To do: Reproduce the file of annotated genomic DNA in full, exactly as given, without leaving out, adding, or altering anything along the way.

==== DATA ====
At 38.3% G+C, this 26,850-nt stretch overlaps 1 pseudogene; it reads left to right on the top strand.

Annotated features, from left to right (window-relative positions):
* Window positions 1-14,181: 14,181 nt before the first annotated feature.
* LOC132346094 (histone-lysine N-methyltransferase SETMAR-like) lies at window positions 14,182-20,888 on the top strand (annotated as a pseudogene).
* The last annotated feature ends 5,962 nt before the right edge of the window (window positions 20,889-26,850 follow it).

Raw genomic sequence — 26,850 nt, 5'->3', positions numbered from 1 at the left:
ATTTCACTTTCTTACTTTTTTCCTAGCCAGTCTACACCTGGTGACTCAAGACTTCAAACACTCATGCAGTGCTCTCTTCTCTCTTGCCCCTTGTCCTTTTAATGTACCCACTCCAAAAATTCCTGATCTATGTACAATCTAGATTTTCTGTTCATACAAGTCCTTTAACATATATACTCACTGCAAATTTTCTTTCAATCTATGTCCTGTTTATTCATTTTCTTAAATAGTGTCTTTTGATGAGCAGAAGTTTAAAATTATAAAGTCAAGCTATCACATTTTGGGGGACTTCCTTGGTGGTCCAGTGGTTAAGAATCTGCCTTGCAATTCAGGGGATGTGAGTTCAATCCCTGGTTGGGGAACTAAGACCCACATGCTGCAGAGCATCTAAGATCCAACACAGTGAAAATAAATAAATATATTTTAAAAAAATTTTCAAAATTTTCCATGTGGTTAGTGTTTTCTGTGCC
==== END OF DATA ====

At 38.3% G+C, this 26,850-nt stretch overlaps 1 pseudogene; it reads left to right on the top strand.

Annotated features, from left to right (window-relative positions):
* Window positions 1-14,181: 14,181 nt before the first annotated feature.
* LOC132346094 (histone-lysine N-methyltransferase SETMAR-like) lies at window positions 14,182-20,888 on the top strand (annotated as a pseudogene).
* The last annotated feature ends 5,962 nt before the right edge of the window (window positions 20,889-26,850 follow it).

Raw genomic sequence — 26,850 nt, 5'->3', positions numbered from 1 at the left:
ATTTCACTTTCTTACTTTTTTCCTAGCCAGTCTACACCTGGTGACTCAAGACTTCAAACACTCATGCAGTGCTCTCTTCTCTCTTGCCCCTTGTCCTTTTAATGTACCCACTCCAAAAATTCCTGATCTATGTACAATCTAGATTTTCTGTTCATACAAGTCCTTTAACATATATACTCACTGCAAATTTTCTTTCAATCTATGTCCTGTTTATTCATTTTCTTAAATAGTGTCTTTTGATGAGCAGAAGTTTAAAATTATAAAGTCAAGCTATCACATTTTGGGGGACTTCCTTGGTGGTCCAGTGGTTAAGAATCTGCCTTGCAATTCAGGGGATGTGAGTTCAATCCCTGGTTGGGGAACTAAGACCCACATGCTGCAGAGCATCTAAGATCCAACACAGTGAAAATAAATAAATATATTTTAAAAAAATTTTCAAAATTTTCCATGTGGTTAGTGTTTTCTGTGCC